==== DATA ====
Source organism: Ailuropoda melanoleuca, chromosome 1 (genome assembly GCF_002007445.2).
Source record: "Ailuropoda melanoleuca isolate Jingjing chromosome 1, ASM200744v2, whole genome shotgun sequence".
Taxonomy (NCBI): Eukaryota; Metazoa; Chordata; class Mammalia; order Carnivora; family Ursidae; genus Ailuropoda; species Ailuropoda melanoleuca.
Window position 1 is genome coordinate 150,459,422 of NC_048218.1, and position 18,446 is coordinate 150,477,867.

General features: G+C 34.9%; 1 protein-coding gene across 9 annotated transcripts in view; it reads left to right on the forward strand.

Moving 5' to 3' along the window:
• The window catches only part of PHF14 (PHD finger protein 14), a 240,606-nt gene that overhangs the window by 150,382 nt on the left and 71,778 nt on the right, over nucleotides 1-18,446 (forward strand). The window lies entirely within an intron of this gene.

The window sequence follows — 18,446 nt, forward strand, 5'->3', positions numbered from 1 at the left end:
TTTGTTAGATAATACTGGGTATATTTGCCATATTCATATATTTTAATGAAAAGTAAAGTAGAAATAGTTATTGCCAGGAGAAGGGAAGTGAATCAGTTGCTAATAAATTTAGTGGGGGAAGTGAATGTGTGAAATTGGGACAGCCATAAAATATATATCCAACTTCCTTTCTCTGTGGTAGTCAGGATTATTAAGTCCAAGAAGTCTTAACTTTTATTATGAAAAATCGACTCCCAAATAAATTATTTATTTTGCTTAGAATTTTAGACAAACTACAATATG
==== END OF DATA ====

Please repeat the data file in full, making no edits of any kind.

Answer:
Source organism: Ailuropoda melanoleuca, chromosome 1 (genome assembly GCF_002007445.2).
Source record: "Ailuropoda melanoleuca isolate Jingjing chromosome 1, ASM200744v2, whole genome shotgun sequence".
Taxonomy (NCBI): Eukaryota; Metazoa; Chordata; class Mammalia; order Carnivora; family Ursidae; genus Ailuropoda; species Ailuropoda melanoleuca.
Window position 1 is genome coordinate 150,459,422 of NC_048218.1, and position 18,446 is coordinate 150,477,867.

General features: G+C 34.9%; 1 protein-coding gene across 9 annotated transcripts in view; it reads left to right on the forward strand.

Moving 5' to 3' along the window:
• The window catches only part of PHF14 (PHD finger protein 14), a 240,606-nt gene that overhangs the window by 150,382 nt on the left and 71,778 nt on the right, over nucleotides 1-18,446 (forward strand). The window lies entirely within an intron of this gene.

The window sequence follows — 18,446 nt, forward strand, 5'->3', positions numbered from 1 at the left end:
TTTGTTAGATAATACTGGGTATATTTGCCATATTCATATATTTTAATGAAAAGTAAAGTAGAAATAGTTATTGCCAGGAGAAGGGAAGTGAATCAGTTGCTAATAAATTTAGTGGGGGAAGTGAATGTGTGAAATTGGGACAGCCATAAAATATATATCCAACTTCCTTTCTCTGTGGTAGTCAGGATTATTAAGTCCAAGAAGTCTTAACTTTTATTATGAAAAATCGACTCCCAAATAAATTATTTATTTTGCTTAGAATTTTAGACAAACTACAATATG